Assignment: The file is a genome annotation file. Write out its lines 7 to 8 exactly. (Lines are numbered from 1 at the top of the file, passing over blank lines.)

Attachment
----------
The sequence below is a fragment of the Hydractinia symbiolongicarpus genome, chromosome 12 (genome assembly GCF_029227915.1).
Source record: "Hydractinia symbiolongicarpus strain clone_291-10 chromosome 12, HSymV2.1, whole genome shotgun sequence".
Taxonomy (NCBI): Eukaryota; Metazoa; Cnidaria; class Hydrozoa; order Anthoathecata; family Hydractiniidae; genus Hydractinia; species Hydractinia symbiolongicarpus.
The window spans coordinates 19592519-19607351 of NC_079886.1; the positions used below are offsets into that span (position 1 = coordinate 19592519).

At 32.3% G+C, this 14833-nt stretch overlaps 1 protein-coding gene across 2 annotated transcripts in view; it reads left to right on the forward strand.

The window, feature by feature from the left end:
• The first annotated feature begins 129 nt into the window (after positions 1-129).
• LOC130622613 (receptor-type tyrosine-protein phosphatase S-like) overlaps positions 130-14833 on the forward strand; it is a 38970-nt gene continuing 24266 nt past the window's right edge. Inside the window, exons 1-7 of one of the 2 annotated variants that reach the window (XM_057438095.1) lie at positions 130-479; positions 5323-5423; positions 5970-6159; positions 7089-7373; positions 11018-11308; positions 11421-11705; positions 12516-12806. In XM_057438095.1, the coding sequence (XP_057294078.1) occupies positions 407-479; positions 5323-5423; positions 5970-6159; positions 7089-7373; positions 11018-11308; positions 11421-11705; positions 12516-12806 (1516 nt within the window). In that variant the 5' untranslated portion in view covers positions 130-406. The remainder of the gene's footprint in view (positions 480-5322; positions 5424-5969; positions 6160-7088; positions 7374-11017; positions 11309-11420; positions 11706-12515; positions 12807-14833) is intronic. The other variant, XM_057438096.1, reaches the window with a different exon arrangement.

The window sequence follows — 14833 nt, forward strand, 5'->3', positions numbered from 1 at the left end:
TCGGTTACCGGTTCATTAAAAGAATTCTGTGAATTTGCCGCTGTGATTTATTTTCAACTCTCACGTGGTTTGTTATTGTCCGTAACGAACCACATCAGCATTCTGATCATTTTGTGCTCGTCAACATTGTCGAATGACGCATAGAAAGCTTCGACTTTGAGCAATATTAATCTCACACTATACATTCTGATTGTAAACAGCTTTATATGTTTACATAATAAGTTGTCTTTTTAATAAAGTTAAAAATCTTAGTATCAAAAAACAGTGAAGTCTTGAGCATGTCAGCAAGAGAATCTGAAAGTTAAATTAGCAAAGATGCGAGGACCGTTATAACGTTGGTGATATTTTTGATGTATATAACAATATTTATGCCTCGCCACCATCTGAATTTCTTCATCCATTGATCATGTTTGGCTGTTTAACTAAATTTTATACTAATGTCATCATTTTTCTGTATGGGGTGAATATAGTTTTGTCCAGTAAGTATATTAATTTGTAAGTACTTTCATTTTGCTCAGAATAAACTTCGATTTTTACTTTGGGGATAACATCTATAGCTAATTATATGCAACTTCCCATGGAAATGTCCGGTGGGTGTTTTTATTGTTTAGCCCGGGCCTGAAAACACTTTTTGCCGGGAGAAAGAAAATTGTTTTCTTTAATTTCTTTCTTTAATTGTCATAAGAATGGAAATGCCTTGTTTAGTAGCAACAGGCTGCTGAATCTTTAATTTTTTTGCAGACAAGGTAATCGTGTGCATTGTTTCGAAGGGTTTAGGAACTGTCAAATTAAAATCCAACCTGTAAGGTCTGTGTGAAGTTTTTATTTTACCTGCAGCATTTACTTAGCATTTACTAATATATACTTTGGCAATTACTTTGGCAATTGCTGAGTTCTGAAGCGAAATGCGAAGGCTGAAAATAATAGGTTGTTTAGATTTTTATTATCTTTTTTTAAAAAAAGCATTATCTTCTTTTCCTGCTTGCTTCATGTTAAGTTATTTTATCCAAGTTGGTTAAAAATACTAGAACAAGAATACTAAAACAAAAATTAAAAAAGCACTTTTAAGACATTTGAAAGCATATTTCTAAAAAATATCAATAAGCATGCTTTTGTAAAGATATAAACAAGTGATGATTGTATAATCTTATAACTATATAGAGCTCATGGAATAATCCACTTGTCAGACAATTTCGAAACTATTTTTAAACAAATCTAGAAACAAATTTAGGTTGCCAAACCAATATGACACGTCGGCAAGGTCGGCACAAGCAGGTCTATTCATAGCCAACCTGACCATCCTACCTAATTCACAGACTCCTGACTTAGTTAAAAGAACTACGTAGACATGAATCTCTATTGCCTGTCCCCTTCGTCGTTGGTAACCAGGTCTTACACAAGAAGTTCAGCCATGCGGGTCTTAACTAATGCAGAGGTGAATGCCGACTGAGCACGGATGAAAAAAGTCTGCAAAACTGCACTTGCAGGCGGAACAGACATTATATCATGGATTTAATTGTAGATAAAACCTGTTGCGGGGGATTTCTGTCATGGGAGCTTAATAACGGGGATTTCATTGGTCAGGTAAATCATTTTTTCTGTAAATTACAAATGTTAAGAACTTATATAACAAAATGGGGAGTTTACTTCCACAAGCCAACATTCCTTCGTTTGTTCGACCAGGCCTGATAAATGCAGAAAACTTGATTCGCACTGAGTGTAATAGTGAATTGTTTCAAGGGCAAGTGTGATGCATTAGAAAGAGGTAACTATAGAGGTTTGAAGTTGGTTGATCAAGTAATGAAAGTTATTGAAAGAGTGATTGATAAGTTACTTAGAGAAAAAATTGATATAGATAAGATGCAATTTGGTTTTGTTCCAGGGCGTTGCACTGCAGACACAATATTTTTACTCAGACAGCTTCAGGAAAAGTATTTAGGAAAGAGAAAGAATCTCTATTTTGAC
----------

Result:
• The first annotated feature begins 129 nt into the window (after positions 1-129).
• LOC130622613 (receptor-type tyrosine-protein phosphatase S-like) overlaps positions 130-14833 on the forward strand; it is a 38970-nt gene continuing 24266 nt past the window's right edge. Inside the window, exons 1-7 of one of the 2 annotated variants that reach the window (XM_057438095.1) lie at positions 130-479; positions 5323-5423; positions 5970-6159; positions 7089-7373; positions 11018-11308; positions 11421-11705; positions 12516-12806. In XM_057438095.1, the coding sequence (XP_057294078.1) occupies positions 407-479; positions 5323-5423; positions 5970-6159; positions 7089-7373; positions 11018-11308; positions 11421-11705; positions 12516-12806 (1516 nt within the window). In that variant the 5' untranslated portion in view covers positions 130-406. The remainder of the gene's footprint in view (positions 480-5322; positions 5424-5969; positions 6160-7088; positions 7374-11017; positions 11309-11420; positions 11706-12515; positions 12807-14833) is intronic. The other variant, XM_057438096.1, reaches the window with a different exon arrangement.